Rockies pitchers have avoided them, both at home (sixth-lowest rate) and on the road (third lowest), and that's really the point: They've done a great job of avoiding these extremely dangerous batted balls, and they've done it both home and away. Other teams in the top five include the Phillies and Dodgers, and at the back end, you have the White Sox and Royals, so you can see why this matters. It's how a team with middling strikeout (15th best) and walk (22nd best) rates is finding success. When hitters make contact against Colorado pitchers, they aren't getting the most valuable contact. (They were second best last year, for what it's worth.)
That's a little about Rockies starters keeping the exit velocity down; their hard-hit rate of 35 percent is 13th best, a little better than the Major League average of 35.6 percent. It's a lot about keeping the ball on the ground, as Colorado pitchers have baseball's second-highest grounder rate, and a very good infield defense anchored by Nolan Arenado and Trevor Story to scoop them up. You can't slug homers on the ground.
Now, about those starters: They're the best in baseball at this, but the actual ordering of Colorado's arms might not be what you'd expect. You'd probably think Freeland is elite at this, given his sparkling 3.04 ERA. He's above average, but he's not the star here, at least among the six Rockies starters to receive multiple starts.
Percent of barrels allowed per batted ball by Rockies starters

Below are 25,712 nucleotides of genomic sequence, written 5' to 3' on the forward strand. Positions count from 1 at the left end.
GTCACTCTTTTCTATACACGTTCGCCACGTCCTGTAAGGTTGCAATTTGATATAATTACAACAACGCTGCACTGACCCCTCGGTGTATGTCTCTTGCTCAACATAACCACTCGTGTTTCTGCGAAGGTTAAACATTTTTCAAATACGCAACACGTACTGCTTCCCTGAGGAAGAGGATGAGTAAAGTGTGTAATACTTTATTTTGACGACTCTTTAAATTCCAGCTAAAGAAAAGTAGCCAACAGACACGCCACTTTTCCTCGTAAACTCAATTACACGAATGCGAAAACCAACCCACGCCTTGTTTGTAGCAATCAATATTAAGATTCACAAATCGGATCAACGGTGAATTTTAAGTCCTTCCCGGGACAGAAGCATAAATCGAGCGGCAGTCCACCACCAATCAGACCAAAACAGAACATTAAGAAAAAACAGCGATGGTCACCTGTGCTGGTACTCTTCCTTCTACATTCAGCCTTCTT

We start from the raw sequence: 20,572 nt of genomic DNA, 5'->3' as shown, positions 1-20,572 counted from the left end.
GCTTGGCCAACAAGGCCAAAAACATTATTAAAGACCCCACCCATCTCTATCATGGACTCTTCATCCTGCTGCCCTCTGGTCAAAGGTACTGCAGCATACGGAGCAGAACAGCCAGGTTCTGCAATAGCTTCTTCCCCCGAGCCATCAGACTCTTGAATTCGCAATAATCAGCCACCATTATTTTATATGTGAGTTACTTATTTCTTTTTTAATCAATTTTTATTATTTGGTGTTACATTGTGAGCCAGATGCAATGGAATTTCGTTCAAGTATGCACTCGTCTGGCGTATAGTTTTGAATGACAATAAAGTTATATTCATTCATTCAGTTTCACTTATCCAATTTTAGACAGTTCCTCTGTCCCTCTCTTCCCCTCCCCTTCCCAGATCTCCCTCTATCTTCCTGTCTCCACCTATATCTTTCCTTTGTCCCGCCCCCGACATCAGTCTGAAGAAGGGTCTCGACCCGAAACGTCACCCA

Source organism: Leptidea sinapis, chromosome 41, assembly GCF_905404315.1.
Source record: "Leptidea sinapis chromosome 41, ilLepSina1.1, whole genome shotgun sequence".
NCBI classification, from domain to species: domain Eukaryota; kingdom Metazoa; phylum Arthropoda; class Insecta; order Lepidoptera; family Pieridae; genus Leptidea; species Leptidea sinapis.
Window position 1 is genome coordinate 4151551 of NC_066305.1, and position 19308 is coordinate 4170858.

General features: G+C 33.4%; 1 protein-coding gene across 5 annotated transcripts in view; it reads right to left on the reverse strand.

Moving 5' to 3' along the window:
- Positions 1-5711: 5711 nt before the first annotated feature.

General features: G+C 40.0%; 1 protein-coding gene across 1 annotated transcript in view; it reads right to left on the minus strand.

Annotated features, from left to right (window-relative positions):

3.4 percent -- Antonio Senzatela
4.5 percent -- Gray
4.9 percent -- Anderson
5.5 percent -- Freeland
5.9 percent -- German Marquez
MLB starting pitcher average: 7.2 percent
7.6 percent -- Chad Bettis
Other than Bettis, who has a 5.67 ERA this season (5.14 career), each Rockies starter is doing an above-average job of avoiding the most dangerous contact, with Senzatela, who just landed on the disabled list with a shoulder issue, atop the list.
While Gray is the biggest name and Freeland is the breakout star, it's really Anderson who deserves special notice as one of the game's most underrated contact managers. It's been just over two years since we profiled him here as one of baseball's most efficient pitchers at limiting exit velocity, and that hasn't really changed.
Dating back to 2016, there have been 173 starting pitchers to allow at least 500 batted balls. Anderson's ranking on the hard-hit list isn't just good; it's elite.
Lowest hard-hit rate by starters in 2016-18 (minimum 500 batted balls)
24.7 percent -- Brent Suter
27.7 percent -- Carsten Sabathia
28.3 percent -- Anderson
28.4 percent -- Kenta Maeda
28.8 percent -- Clayton Kershaw
28.8 percent -- Chase Anderson
28.9 percent -- Kyle Hendricks
29.0 percent -- Brandon McCarthy
29.2 percent -- Blake Snell
29.4 percent -- Eduardo Rodriguez
That's a pretty stellar list of pitchers, and it makes Anderson the only Rockies pitcher in the top 30. (Freeland is 37th, Gray 71st, Bettis 88th, Marquez 118th.)
"You always want to keep them off balance, keep hitters off balance," Anderson said back in 2016, "so if you're forcing weak contact, that's a great thing to do."
He's not wrong. When you play in Coors Field, and when your pitching stuff isn't above average at collecting strikeouts or limiting walks, you have to be outstanding at something else to get by. For the Rockies, it's this. They're preventing the most dangerous contact like no one else. It's a pretty good thing to be pretty good at.
Mike Petriello is an analyst for MLB.com and the host of the Statcast podcast.